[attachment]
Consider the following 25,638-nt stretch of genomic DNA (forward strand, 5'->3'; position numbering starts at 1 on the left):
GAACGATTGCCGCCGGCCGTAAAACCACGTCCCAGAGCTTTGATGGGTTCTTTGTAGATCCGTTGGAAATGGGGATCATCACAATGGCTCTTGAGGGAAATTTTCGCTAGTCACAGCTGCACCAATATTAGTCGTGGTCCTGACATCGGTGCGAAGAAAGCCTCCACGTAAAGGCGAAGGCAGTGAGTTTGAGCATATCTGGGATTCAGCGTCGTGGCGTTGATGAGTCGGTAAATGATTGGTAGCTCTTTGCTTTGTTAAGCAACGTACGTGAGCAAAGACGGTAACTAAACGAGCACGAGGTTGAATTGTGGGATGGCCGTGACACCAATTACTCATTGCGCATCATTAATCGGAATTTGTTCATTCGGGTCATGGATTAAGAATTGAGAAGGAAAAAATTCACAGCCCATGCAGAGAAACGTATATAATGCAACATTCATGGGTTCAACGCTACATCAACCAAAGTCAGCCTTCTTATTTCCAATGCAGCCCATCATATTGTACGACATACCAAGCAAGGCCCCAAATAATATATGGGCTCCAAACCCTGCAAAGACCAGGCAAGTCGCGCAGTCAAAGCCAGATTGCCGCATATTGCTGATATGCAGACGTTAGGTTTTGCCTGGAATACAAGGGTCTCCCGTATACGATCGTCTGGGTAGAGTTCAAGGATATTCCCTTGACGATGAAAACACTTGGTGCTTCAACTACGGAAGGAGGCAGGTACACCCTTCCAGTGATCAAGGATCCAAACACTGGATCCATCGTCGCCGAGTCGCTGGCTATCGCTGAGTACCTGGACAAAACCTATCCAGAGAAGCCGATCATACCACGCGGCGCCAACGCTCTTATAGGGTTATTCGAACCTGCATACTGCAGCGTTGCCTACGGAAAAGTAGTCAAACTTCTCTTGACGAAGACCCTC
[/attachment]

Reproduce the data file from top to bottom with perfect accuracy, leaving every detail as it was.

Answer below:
Consider the following 25,638-nt stretch of genomic DNA (forward strand, 5'->3'; position numbering starts at 1 on the left):
GAACGATTGCCGCCGGCCGTAAAACCACGTCCCAGAGCTTTGATGGGTTCTTTGTAGATCCGTTGGAAATGGGGATCATCACAATGGCTCTTGAGGGAAATTTTCGCTAGTCACAGCTGCACCAATATTAGTCGTGGTCCTGACATCGGTGCGAAGAAAGCCTCCACGTAAAGGCGAAGGCAGTGAGTTTGAGCATATCTGGGATTCAGCGTCGTGGCGTTGATGAGTCGGTAAATGATTGGTAGCTCTTTGCTTTGTTAAGCAACGTACGTGAGCAAAGACGGTAACTAAACGAGCACGAGGTTGAATTGTGGGATGGCCGTGACACCAATTACTCATTGCGCATCATTAATCGGAATTTGTTCATTCGGGTCATGGATTAAGAATTGAGAAGGAAAAAATTCACAGCCCATGCAGAGAAACGTATATAATGCAACATTCATGGGTTCAACGCTACATCAACCAAAGTCAGCCTTCTTATTTCCAATGCAGCCCATCATATTGTACGACATACCAAGCAAGGCCCCAAATAATATATGGGCTCCAAACCCTGCAAAGACCAGGCAAGTCGCGCAGTCAAAGCCAGATTGCCGCATATTGCTGATATGCAGACGTTAGGTTTTGCCTGGAATACAAGGGTCTCCCGTATACGATCGTCTGGGTAGAGTTCAAGGATATTCCCTTGACGATGAAAACACTTGGTGCTTCAACTACGGAAGGAGGCAGGTACACCCTTCCAGTGATCAAGGATCCAAACACTGGATCCATCGTCGCCGAGTCGCTGGCTATCGCTGAGTACCTGGACAAAACCTATCCAGAGAAGCCGATCATACCACGCGGCGCCAACGCTCTTATAGGGTTATTCGAACCTGCATACTGCAGCGTTGCCTACGGAAAAGTAGTCAAACTTCTCTTGACGAAGACCCTC